EB: I’ve read your manifesto, which resonated. Can you briefly describe for our readers how you work as an artist, what motivates you; maybe a big picture overview of your way of thinking?
MM: I’ve been formulating a way of making art that’s based in nonviolent action. That to me means all aspects of our art life—from creating independent supply networks to making principled art. It came out of a series of circumstances in my life that culminated in me needing to write this—and knowing that art has a lot of power, and artists can use that to co-create worlds we believe in and network them together.
EB: This project started in the Bronx (in July?), traveled south to Governor’s Island and now resides at Brooklyn Bridge Park. Can you describe what the response has been from the public? Do you have a sense of how many visitors you’ve had.
MM: Throughout the summer and fall, Swale averages 500 visitors a day, three workshops or events a week, and four group tours a week. People have brought plants to Swale constantly, which has been unexpected. We care for them on Swale and share them with everyone who comes onboard after.
EB: Can you describe how the public has engaged, as visitors, volunteers or otherwise?
MM: People come onboard Swale to pick food, or to just see what is going on. Some people come for space—they have lunch at a table, or relax with family/friends. It’s a space that has a different pace than most of the city. Now, people come onto Swale and ask if they can help, that’s how it’s continued to unfold.
EB: I know you have a long list of collaborators, can you briefly describe how these collaborations have unfolded? Have they continued to unfold?
MM: Yes, at first I contacted people I knew who had particular skills or interest around food / public art / water. Our group is largely made up of about 25 people I have met with similar passions working toward similar, urgent goals of regeneration, local sustainability. Often these are people who work toward equal distribution of wellness across this city and beyond. Since forming a team of people through friends in the beginning of the project, we receive e-mails and visitors who are interested in working on Swale. This is how the project has continued to evolve. Everyone brings different skills and interests to the project and therefore it can take on a diverse set of directions.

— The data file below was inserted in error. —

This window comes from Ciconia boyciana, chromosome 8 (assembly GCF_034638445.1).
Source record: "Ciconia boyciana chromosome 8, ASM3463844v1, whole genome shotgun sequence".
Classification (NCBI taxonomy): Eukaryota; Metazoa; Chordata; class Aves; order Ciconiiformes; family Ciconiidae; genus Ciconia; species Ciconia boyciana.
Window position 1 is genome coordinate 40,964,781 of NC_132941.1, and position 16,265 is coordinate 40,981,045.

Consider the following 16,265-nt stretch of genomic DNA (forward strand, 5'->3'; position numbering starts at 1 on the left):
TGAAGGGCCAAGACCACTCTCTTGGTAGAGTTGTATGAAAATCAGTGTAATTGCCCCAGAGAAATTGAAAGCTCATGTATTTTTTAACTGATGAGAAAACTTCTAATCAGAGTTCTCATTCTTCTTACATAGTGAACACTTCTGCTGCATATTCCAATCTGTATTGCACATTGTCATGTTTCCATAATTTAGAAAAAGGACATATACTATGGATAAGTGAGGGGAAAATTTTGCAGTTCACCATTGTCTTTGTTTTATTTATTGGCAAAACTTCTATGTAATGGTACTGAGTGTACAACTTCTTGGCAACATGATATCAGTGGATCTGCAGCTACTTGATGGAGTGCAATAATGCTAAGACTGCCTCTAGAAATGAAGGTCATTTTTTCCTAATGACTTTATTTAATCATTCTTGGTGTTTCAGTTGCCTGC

EB: You’ve held classes, dinners, lectures, tours at Swale since its beginning, can you give a brief overview of the scope of Swale’s activities.
MM: It’s a very open space. People suggest ideas and we see if they can co-facilitate with us. We do projections, performances and screenings with Biome Arts, a collective collaborating with Swale. We also host meals, poetry readings, presentations, seed swaps and workshops.
EB: In terms of how you originally saw this project, is it now as you anticipated or has the project evolved?
MM: It has evolved. At first I thought we would make the barge, but we weighed that timeline with the urgency we all feel around the subject.
EB: I understand part of the impetus for this project was an antiquated city law that prohibits growing food in public places. Can you describe this law and your thoughts on it.
MM: In New York City picking plants in public spaces is considered destruction of property. This law was created in order to protect public lands from being over-foraged. It has also been enforced due to more recent turns in New York City’s park maintenance. As a public food forest, Swale can only exist in New York because it is on the waterways. The waterways are the closest space we have in New York to a true commons.
EB: Have you gotten feedback from any city organizations that maybe have some say over this law?
MM: Yes, the best news is that perhaps the city can create a test space for public foraging, or perhaps Swale can stay at a public dock.
EB: Do you have anything you’d like to say about your fiscal sponsor, the New York Foundation for the Arts?
MM: We have been able to work with NYFA and also A Blade of Grass closely. NYFA has provided us with their nonprofit status so we have long-term fundraising options open to us, which is very important for the stability of Swale. A Blade of Grass provided us with the seed money to begin the project.
EB: Any surprises, good or bad, or both?
MM: The amount of plants people have brought onto Swale, and the support we have found from people who have just stumbled upon the project have kept us all dedicated to making Swale long term.
EB: How about the future of Swale. Do you have plans for overwintering? Spring and Summer 2017?
MM: Yes, we have plans to overwinter at King Marine in Verplanck and then continue the project in the spring and summer. With our partner organizations including Youth Ministries for Peace and Justice, the Bronx River Alliance, Partnership for Parks, Rocking the Boat and the Point, we would like Swale to find a permanent home in the Bronx. To do this, we are working toward a long-term maintenance plan with the NYC Department of Parks. Simultaneously we are working on public land in New York City where the edible perennial plants on Swale can be transplanted and accessible to anyone.
Photos courtesy of Swale.